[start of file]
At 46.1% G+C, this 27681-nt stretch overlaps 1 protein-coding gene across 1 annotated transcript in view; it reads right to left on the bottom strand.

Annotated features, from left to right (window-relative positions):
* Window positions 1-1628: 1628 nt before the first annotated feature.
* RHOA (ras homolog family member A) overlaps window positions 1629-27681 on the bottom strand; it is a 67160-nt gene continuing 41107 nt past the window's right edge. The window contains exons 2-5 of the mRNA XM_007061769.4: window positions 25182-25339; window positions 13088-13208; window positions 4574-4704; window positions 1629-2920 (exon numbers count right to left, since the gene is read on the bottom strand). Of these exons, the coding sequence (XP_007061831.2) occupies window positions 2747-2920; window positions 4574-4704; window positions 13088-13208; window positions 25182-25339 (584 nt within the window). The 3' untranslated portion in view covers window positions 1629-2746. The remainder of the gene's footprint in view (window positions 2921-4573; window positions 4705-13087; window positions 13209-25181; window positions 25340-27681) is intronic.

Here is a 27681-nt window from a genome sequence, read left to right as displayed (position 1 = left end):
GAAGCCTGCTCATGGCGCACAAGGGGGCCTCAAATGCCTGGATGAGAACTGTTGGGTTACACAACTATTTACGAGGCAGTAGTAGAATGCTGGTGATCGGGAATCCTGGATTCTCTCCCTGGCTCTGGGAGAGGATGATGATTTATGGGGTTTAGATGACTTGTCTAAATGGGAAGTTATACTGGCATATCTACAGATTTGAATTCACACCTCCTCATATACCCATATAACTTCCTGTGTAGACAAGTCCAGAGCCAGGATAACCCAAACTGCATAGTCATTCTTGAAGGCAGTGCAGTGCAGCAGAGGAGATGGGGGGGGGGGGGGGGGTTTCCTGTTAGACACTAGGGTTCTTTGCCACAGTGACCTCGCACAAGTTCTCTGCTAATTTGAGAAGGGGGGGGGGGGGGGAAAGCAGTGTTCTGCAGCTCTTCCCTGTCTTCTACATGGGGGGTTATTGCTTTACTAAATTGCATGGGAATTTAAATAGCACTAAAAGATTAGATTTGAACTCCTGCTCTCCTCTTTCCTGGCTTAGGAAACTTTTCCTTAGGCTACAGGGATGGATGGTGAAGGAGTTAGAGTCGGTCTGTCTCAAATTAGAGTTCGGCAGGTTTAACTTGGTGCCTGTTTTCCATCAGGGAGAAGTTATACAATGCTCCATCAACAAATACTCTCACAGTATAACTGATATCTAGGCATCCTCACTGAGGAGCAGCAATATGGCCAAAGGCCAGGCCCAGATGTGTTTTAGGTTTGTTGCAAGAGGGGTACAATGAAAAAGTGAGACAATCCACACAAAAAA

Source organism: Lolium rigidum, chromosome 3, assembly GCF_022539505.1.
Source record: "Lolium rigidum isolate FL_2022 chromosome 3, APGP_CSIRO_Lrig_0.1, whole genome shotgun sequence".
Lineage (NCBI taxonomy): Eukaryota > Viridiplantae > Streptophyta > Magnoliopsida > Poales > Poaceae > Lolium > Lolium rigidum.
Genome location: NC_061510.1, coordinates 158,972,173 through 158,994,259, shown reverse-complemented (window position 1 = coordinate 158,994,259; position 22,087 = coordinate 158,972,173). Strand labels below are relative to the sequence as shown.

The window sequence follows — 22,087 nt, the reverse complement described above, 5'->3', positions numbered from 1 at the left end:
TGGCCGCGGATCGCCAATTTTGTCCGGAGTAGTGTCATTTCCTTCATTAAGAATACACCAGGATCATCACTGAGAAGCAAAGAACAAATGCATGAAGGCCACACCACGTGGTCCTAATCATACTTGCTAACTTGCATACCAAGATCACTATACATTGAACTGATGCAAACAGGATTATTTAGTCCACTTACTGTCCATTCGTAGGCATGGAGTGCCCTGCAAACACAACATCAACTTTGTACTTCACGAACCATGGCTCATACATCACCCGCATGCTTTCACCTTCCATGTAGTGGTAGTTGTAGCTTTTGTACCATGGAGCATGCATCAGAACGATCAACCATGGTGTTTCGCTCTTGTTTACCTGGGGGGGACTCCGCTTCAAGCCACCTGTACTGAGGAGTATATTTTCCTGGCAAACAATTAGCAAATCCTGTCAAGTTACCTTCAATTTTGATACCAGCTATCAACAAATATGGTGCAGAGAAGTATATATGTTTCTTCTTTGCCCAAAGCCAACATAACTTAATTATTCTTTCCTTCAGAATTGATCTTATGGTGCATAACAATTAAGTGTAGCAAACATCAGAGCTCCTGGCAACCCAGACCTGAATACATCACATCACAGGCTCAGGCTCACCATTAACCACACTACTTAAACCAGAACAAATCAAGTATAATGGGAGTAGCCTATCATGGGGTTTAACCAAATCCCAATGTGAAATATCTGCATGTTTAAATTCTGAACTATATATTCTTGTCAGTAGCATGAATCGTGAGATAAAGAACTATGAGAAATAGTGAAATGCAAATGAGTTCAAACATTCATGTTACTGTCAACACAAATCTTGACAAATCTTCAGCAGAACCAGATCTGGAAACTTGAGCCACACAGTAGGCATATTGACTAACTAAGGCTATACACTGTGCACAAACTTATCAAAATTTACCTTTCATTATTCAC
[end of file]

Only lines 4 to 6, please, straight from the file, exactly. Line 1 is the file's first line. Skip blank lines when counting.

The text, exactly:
* RHOA (ras homolog family member A) overlaps window positions 1629-27681 on the bottom strand; it is a 67160-nt gene continuing 41107 nt past the window's right edge. The window contains exons 2-5 of the mRNA XM_007061769.4: window positions 25182-25339; window positions 13088-13208; window positions 4574-4704; window positions 1629-2920 (exon numbers count right to left, since the gene is read on the bottom strand). Of these exons, the coding sequence (XP_007061831.2) occupies window positions 2747-2920; window positions 4574-4704; window positions 13088-13208; window positions 25182-25339 (584 nt within the window). The 3' untranslated portion in view covers window positions 1629-2746. The remainder of the gene's footprint in view (window positions 2921-4573; window positions 4705-13087; window positions 13209-25181; window positions 25340-27681) is intronic.

Here is a 27681-nt window from a genome sequence, read left to right as displayed (position 1 = left end):
GAAGCCTGCTCATGGCGCACAAGGGGGCCTCAAATGCCTGGATGAGAACTGTTGGGTTACACAACTATTTACGAGGCAGTAGTAGAATGCTGGTGATCGGGAATCCTGGATTCTCTCCCTGGCTCTGGGAGAGGATGATGATTTATGGGGTTTAGATGACTTGTCTAAATGGGAAGTTATACTGGCATATCTACAGATTTGAATTCACACCTCCTCATATACCCATATAACTTCCTGTGTAGACAAGTCCAGAGCCAGGATAACCCAAACTGCATAGTCATTCTTGAAGGCAGTGCAGTGCAGCAGAGGAGATGGGGGGGGGGGGGGGGGTTTCCTGTTAGACACTAGGGTTCTTTGCCACAGTGACCTCGCACAAGTTCTCTGCTAATTTGAGAAGGGGGGGGGGGGGGGAAAGCAGTGTTCTGCAGCTCTTCCCTGTCTTCTACATGGGGGGTTATTGCTTTACTAAATTGCATGGGAATTTAAATAGCACTAAAAGATTAGATTTGAACTCCTGCTCTCCTCTTTCCTGGCTTAGGAAACTTTTCCTTAGGCTACAGGGATGGATGGTGAAGGAGTTAGAGTCGGTCTGTCTCAAATTAGAGTTCGGCAGGTTTAACTTGGTGCCTGTTTTCCATCAGGGAGAAGTTATACAATGCTCCATCAACAAATACTCTCACAGTATAACTGATATCTAGGCATCCTCACTGAGGAGCAGCAATATGGCCAAAGGCCAGGCCCAGATGTGTTTTAGGTTTGTTGCAAGAGGGGTACAATGAAAAAGTGAGACAATCCACACAAAAAA